Gillian Guy, Chief Executive at Citizens Advice, said “A cap on standard variable tariffs is an important step in the right direction, and one that Citizens Advice has repeatedly called for. While the price cap should save people on standard variable tariffs money, people should still be able to find a better deal on their energy bills by shopping around.”
“A cap on default tariffs is a good start in tackling the cost of being a loyal consumer. We’d like to see the government take action on the equally unfair loyalty penalties which exist in other markets, such as mobiles, broadband and insurance. Citizens Advice has found that these can cost people up to £1,000 a year.”
Georgie Frost, consumer advocate at GoCompare Energy, said “Today’s announcement sends the wrong message, at the worst possible time. We are about to go into winter – the season of the biggest energy bills – after a period of unprecedented energy price rises and with 11 million households still sitting on expensive standard variable tariffs. “It’s good that the government have energy firms and bills within their sights, but it is important to remember that this is only temporary, it’s a sticking plaster. I hope they don’t put their feet up after this and think ‘job done’. It’s far from done. Policymakers need to continue to promote the switching revolution which has been gathering pace over the last couple of years. We need to maintain that momentum and encourage more households to take control of their bills, rather than just accept this handout.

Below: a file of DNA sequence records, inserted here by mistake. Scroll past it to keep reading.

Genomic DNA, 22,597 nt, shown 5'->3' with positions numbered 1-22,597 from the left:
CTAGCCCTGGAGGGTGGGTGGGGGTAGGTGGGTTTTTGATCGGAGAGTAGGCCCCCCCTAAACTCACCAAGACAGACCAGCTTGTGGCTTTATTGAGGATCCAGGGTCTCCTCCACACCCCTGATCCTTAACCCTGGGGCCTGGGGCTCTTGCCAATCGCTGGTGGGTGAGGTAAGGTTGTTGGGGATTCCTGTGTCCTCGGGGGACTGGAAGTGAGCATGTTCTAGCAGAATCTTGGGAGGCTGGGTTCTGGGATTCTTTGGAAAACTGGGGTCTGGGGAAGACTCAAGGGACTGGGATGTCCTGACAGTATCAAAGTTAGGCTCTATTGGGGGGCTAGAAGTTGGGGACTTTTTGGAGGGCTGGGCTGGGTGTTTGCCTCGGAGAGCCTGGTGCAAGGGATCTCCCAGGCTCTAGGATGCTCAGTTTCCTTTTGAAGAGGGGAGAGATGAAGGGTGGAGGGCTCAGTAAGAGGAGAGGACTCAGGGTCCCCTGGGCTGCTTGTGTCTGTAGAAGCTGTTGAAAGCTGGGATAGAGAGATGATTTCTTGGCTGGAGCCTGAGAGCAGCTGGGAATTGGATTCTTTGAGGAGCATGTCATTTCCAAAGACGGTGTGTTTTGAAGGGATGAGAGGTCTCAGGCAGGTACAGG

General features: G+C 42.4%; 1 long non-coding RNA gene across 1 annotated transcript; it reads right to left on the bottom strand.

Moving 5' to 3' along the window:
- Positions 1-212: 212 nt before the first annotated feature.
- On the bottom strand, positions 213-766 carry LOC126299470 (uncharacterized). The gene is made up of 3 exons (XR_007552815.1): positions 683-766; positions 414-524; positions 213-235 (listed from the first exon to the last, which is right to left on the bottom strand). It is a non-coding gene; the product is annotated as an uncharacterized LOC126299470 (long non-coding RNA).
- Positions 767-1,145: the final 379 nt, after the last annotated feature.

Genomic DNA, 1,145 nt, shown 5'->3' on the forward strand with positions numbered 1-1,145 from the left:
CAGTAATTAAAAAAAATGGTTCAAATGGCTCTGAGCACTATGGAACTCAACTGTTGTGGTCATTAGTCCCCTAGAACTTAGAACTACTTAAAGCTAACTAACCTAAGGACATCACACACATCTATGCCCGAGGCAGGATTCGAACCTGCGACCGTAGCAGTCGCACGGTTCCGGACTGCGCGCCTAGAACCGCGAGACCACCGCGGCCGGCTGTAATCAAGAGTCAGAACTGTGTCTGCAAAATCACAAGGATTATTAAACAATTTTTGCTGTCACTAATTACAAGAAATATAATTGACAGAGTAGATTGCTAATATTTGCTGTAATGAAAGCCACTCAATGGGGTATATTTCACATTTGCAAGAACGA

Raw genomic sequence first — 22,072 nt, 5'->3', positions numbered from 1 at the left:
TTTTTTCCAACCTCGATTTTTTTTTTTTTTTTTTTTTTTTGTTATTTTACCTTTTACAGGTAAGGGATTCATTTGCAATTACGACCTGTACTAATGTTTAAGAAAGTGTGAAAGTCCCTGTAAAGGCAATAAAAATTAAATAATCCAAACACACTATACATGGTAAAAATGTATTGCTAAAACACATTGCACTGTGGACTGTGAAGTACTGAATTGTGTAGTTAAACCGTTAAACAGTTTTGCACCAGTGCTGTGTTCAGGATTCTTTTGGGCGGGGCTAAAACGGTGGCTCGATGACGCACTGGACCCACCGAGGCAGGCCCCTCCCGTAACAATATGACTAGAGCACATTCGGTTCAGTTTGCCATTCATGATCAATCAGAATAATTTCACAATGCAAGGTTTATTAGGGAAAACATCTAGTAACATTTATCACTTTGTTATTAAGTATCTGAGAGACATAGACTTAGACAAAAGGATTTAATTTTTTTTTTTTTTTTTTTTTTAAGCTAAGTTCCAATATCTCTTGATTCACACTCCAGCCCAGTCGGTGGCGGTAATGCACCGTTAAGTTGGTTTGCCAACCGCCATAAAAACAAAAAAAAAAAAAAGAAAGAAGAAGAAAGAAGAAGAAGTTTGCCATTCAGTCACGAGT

“For people who can’t or won’t switch to a better deal, this will save them £75 a year on average. Whether that means they will be paying a ‘fair’ price for their energy is still very debatable. Since the latest round of energy price increases began in March 2017, the big energy companies have all raised their dual fuel standard tariffs by more than £75. Therefore, even with the cap, most households still on a standard tariff will be worse off than they were 18 months ago.
“The downside of the cap is that millions of households could think ‘job done – I’ve saved money on my energy bills’, when in reality, they are still paying far too much.”
Peter Earl, Head of Energy, Compare the Market, said: “”A price cap of £1136 will only protect UK households from the worst excesses of standard variable tariffs. We believe passionately that no one should be stuck on poor value tariffs and it is right that the government is trying to protect those at the sharp end of rip off energy prices. However, the price cap is only a sticking plaster and will not repair the fundamental failings within the energy market.”
“The biggest danger of the price cap is that it will lull people into thinking that they never have to engage with their energy provider again. More than a fifth (22%) of those we asked say that the introduction of a price cap would result in them being less likely to switch provider. It is vital that the regulator, Ofgem, makes it very clear that the price cap is a temporary solution and that people will still most likely only get the best deals by shopping around for fixed tariffs.
“There is concern that the price cap will make energy more expensive. More than half of UK adults think the average cost of energy will increase post price cap, as energy companies raise the prices of their best value tariffs in order to offset the impact of the price cap. We are concerned that engaged energy shoppers will suffer, paying an inertia tax to subsidise households stuck on standard variable tariffs. This may be the great unintended consequence of the price cap.”